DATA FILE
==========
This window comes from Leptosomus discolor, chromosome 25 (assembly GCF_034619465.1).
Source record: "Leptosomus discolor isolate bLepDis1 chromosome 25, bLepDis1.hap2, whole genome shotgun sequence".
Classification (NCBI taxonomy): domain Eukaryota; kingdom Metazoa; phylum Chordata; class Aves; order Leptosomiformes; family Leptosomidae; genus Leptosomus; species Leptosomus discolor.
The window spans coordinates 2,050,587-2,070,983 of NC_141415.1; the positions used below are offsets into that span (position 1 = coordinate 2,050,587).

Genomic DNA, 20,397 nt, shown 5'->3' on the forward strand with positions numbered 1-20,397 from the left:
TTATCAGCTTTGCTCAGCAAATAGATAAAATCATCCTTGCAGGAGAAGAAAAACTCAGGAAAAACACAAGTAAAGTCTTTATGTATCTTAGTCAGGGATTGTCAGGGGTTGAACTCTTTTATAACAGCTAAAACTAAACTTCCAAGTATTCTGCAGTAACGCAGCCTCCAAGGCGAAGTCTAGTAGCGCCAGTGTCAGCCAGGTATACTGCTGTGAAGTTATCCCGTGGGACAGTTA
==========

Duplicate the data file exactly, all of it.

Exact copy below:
This window comes from Leptosomus discolor, chromosome 25 (assembly GCF_034619465.1).
Source record: "Leptosomus discolor isolate bLepDis1 chromosome 25, bLepDis1.hap2, whole genome shotgun sequence".
Classification (NCBI taxonomy): domain Eukaryota; kingdom Metazoa; phylum Chordata; class Aves; order Leptosomiformes; family Leptosomidae; genus Leptosomus; species Leptosomus discolor.
The window spans coordinates 2,050,587-2,070,983 of NC_141415.1; the positions used below are offsets into that span (position 1 = coordinate 2,050,587).

Genomic DNA, 20,397 nt, shown 5'->3' on the forward strand with positions numbered 1-20,397 from the left:
TTATCAGCTTTGCTCAGCAAATAGATAAAATCATCCTTGCAGGAGAAGAAAAACTCAGGAAAAACACAAGTAAAGTCTTTATGTATCTTAGTCAGGGATTGTCAGGGGTTGAACTCTTTTATAACAGCTAAAACTAAACTTCCAAGTATTCTGCAGTAACGCAGCCTCCAAGGCGAAGTCTAGTAGCGCCAGTGTCAGCCAGGTATACTGCTGTGAAGTTATCCCGTGGGACAGTTA